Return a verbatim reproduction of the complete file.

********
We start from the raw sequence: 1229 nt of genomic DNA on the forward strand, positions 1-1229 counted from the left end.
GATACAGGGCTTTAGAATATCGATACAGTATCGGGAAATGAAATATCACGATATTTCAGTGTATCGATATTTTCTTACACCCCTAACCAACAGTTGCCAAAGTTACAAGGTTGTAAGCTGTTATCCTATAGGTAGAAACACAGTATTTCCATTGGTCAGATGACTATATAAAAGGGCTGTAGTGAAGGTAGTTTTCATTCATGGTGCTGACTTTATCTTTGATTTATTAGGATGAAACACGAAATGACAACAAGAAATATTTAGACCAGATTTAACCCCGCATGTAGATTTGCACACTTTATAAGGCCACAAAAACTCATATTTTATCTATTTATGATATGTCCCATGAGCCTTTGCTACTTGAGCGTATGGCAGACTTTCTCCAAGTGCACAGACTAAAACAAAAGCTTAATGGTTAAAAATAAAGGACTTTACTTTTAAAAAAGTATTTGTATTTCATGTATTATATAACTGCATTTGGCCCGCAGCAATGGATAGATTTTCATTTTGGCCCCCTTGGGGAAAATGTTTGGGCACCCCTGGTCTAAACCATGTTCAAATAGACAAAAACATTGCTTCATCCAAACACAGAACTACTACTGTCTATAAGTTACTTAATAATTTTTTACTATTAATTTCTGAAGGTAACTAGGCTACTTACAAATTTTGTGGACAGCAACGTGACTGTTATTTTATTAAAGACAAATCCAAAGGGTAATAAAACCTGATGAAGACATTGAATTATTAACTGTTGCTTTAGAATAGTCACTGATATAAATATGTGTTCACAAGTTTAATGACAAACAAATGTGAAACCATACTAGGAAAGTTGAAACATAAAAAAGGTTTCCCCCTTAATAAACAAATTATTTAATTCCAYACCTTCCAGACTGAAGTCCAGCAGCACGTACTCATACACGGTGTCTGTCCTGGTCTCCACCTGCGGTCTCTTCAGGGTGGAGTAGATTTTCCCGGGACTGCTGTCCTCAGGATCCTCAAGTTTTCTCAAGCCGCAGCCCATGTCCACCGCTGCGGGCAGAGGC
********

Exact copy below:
We start from the raw sequence: 1229 nt of genomic DNA on the forward strand, positions 1-1229 counted from the left end.
GATACAGGGCTTTAGAATATCGATACAGTATCGGGAAATGAAATATCACGATATTTCAGTGTATCGATATTTTCTTACACCCCTAACCAACAGTTGCCAAAGTTACAAGGTTGTAAGCTGTTATCCTATAGGTAGAAACACAGTATTTCCATTGGTCAGATGACTATATAAAAGGGCTGTAGTGAAGGTAGTTTTCATTCATGGTGCTGACTTTATCTTTGATTTATTAGGATGAAACACGAAATGACAACAAGAAATATTTAGACCAGATTTAACCCCGCATGTAGATTTGCACACTTTATAAGGCCACAAAAACTCATATTTTATCTATTTATGATATGTCCCATGAGCCTTTGCTACTTGAGCGTATGGCAGACTTTCTCCAAGTGCACAGACTAAAACAAAAGCTTAATGGTTAAAAATAAAGGACTTTACTTTTAAAAAAGTATTTGTATTTCATGTATTATATAACTGCATTTGGCCCGCAGCAATGGATAGATTTTCATTTTGGCCCCCTTGGGGAAAATGTTTGGGCACCCCTGGTCTAAACCATGTTCAAATAGACAAAAACATTGCTTCATCCAAACACAGAACTACTACTGTCTATAAGTTACTTAATAATTTTTTACTATTAATTTCTGAAGGTAACTAGGCTACTTACAAATTTTGTGGACAGCAACGTGACTGTTATTTTATTAAAGACAAATCCAAAGGGTAATAAAACCTGATGAAGACATTGAATTATTAACTGTTGCTTTAGAATAGTCACTGATATAAATATGTGTTCACAAGTTTAATGACAAACAAATGTGAAACCATACTAGGAAAGTTGAAACATAAAAAAGGTTTCCCCCTTAATAAACAAATTATTTAATTCCAYACCTTCCAGACTGAAGTCCAGCAGCACGTACTCATACACGGTGTCTGTCCTGGTCTCCACCTGCGGTCTCTTCAGGGTGGAGTAGATTTTCCCGGGACTGCTGTCCTCAGGATCCTCAAGTTTTCTCAAGCCGCAGCCCATGTCCACCGCTGCGGGCAGAGGC